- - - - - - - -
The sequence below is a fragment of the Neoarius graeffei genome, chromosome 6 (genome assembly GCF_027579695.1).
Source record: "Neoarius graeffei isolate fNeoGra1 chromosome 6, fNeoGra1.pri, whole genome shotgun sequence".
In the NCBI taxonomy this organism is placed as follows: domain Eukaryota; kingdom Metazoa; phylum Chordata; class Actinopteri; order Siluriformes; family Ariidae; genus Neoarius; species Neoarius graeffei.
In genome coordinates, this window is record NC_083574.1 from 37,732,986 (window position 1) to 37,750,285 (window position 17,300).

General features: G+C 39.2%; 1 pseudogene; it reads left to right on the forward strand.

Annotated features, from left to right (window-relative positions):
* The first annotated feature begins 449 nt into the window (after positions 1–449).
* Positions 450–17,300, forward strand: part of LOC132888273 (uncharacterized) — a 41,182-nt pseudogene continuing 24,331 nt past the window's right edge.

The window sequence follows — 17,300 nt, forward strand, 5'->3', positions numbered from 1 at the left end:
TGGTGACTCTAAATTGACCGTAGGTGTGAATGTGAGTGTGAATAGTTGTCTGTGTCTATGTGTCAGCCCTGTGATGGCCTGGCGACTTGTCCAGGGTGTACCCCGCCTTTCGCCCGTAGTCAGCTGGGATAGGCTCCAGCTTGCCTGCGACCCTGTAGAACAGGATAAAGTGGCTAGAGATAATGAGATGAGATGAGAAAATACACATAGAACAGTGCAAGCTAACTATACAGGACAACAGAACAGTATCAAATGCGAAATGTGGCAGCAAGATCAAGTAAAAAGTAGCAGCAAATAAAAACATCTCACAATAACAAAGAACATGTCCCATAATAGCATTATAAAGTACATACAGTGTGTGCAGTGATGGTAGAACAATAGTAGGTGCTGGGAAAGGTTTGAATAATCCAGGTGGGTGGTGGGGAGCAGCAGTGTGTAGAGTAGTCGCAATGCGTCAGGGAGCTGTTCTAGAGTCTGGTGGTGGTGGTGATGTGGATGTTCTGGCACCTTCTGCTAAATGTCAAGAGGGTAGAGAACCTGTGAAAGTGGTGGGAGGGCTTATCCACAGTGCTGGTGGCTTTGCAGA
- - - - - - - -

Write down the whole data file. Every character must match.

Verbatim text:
The sequence below is a fragment of the Neoarius graeffei genome, chromosome 6 (genome assembly GCF_027579695.1).
Source record: "Neoarius graeffei isolate fNeoGra1 chromosome 6, fNeoGra1.pri, whole genome shotgun sequence".
In the NCBI taxonomy this organism is placed as follows: domain Eukaryota; kingdom Metazoa; phylum Chordata; class Actinopteri; order Siluriformes; family Ariidae; genus Neoarius; species Neoarius graeffei.
In genome coordinates, this window is record NC_083574.1 from 37,732,986 (window position 1) to 37,750,285 (window position 17,300).

General features: G+C 39.2%; 1 pseudogene; it reads left to right on the forward strand.

Annotated features, from left to right (window-relative positions):
* The first annotated feature begins 449 nt into the window (after positions 1–449).
* Positions 450–17,300, forward strand: part of LOC132888273 (uncharacterized) — a 41,182-nt pseudogene continuing 24,331 nt past the window's right edge.

The window sequence follows — 17,300 nt, forward strand, 5'->3', positions numbered from 1 at the left end:
TGGTGACTCTAAATTGACCGTAGGTGTGAATGTGAGTGTGAATAGTTGTCTGTGTCTATGTGTCAGCCCTGTGATGGCCTGGCGACTTGTCCAGGGTGTACCCCGCCTTTCGCCCGTAGTCAGCTGGGATAGGCTCCAGCTTGCCTGCGACCCTGTAGAACAGGATAAAGTGGCTAGAGATAATGAGATGAGATGAGAAAATACACATAGAACAGTGCAAGCTAACTATACAGGACAACAGAACAGTATCAAATGCGAAATGTGGCAGCAAGATCAAGTAAAAAGTAGCAGCAAATAAAAACATCTCACAATAACAAAGAACATGTCCCATAATAGCATTATAAAGTACATACAGTGTGTGCAGTGATGGTAGAACAATAGTAGGTGCTGGGAAAGGTTTGAATAATCCAGGTGGGTGGTGGGGAGCAGCAGTGTGTAGAGTAGTCGCAATGCGTCAGGGAGCTGTTCTAGAGTCTGGTGGTGGTGGTGATGTGGATGTTCTGGCACCTTCTGCTAAATGTCAAGAGGGTAGAGAACCTGTGAAAGTGGTGGGAGGGCTTATCCACAGTGCTGGTGGCTTTGCAGA